‘The Post’ gives Tom Hanks a perfect vehicle to combine his love of history and passion for acting

A longtime history buff, Tom Hanks marvels at the echoes between 1970s America and today as the Trump administration engages daily in its own battle with the mainstream news media.

LOS ANGELES — In spring and summer 1971, the American political landscape was on fire. In March, the Weather Underground set off a bomb in the U.S. Capitol. In April, half a million people marched on Washington to protest the Vietnam War. And in June, the Nixon administration battled with The New York Times and The Washington Post over the publication of the classified Pentagon Papers, which revealed years of deception at the highest levels of the government regarding the conduct of the war.

At the time, Tom Hanks wasn’t particularly aware of all this. He was a 14-year-old kid from Oakland, finishing up his run at Bret Harte Junior High, and he had things other than politics on his mind.

“I didn’t pay that much attention to what was going on,” Hanks recalled on a recent afternoon in Santa Monica. “I paid attention to things that 14-year-olds pay attention to: the Oakland Raiders and the California Golden Seals hockey team and girls and stuff.”

Cut to winter 2017, and the American political landscape is once again on fire. One of Hollywood’s most universally beloved stars, Hanks is now 61, though he still has a boyish, excitable quality — amplified this afternoon by the double caffeine hit of a Diet Coke and a latte. And this time, he is very much engaged with what’s going on.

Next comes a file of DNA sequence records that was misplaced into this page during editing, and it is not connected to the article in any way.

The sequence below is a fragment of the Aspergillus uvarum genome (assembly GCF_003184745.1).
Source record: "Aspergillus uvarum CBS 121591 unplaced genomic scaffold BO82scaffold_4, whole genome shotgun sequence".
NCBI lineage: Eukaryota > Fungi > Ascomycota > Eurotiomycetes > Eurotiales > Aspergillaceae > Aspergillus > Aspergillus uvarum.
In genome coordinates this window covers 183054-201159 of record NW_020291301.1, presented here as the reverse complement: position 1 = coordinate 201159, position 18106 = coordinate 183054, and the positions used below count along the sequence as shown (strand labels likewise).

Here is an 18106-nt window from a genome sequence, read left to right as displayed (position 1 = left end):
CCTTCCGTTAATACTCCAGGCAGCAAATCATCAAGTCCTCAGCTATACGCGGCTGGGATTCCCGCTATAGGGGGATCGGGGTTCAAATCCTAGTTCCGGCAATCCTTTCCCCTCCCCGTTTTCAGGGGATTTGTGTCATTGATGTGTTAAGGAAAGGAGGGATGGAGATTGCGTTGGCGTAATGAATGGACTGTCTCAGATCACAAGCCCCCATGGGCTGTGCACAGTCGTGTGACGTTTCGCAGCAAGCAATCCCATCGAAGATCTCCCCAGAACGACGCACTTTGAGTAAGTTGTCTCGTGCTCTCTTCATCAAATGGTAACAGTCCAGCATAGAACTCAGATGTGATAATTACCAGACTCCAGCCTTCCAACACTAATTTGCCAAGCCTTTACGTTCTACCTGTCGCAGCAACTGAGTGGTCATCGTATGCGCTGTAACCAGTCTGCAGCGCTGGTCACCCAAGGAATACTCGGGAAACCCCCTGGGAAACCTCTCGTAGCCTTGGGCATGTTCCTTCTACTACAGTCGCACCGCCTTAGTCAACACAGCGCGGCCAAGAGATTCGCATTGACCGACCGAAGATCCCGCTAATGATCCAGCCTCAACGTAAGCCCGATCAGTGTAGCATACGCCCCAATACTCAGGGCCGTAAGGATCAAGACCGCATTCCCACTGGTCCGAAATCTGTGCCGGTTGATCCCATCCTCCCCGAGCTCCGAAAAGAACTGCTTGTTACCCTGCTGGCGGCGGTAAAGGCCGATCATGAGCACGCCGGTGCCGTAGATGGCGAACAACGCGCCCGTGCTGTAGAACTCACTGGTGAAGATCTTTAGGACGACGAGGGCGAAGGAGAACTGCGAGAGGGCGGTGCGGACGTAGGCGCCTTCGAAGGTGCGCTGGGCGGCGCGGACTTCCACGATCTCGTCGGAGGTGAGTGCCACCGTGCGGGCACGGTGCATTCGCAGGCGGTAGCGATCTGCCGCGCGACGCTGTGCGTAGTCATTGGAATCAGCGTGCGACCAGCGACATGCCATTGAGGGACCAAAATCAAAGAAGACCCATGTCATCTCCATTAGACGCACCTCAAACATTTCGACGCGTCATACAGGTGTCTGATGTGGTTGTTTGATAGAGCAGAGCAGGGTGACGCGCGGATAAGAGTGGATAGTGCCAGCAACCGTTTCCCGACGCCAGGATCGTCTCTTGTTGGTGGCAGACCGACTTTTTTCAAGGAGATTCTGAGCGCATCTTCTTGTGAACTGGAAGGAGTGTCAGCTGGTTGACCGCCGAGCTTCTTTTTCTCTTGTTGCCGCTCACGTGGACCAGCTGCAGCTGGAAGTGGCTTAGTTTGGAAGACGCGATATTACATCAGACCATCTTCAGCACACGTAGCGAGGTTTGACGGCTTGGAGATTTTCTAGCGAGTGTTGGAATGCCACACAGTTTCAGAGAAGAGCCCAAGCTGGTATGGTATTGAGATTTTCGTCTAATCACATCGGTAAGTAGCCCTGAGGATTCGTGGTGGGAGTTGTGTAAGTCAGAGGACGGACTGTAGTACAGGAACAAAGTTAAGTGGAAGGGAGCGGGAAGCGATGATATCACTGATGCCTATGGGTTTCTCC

Most Read Stories

Unlimited Digital Access. $1 for 4 weeks.

In Steven Spielberg’s new period drama, “The Post ”(opening Jan. 4 at Pacific Place and additional theaters Jan. 12), Hanks stars as the late Washington Post editor Ben Bradlee, who, along with the paper’s pioneering publisher, Katharine Graham (Meryl Streep), stepped in to publish the Pentagon Papers after the Nixon administration sued The New York Times to halt publication.

With critics lauding Hanks’ performance as the brash, charismatic Bradlee — portrayed by Jason Robards in an Oscar-winning turn in 1976’s “All the President’s Men” — “The Post” has suddenly placed the actor not only in this year’s awards-season conversation but in the thick of today’s political debate.

A longtime history buff, Hanks marvels at the echoes between then and now as the Trump administration engages daily in its own battle with the mainstream news media. “All this time…

Read the full article from the Source…

Leave a Reply

Your email address will not be published. Required fields are marked *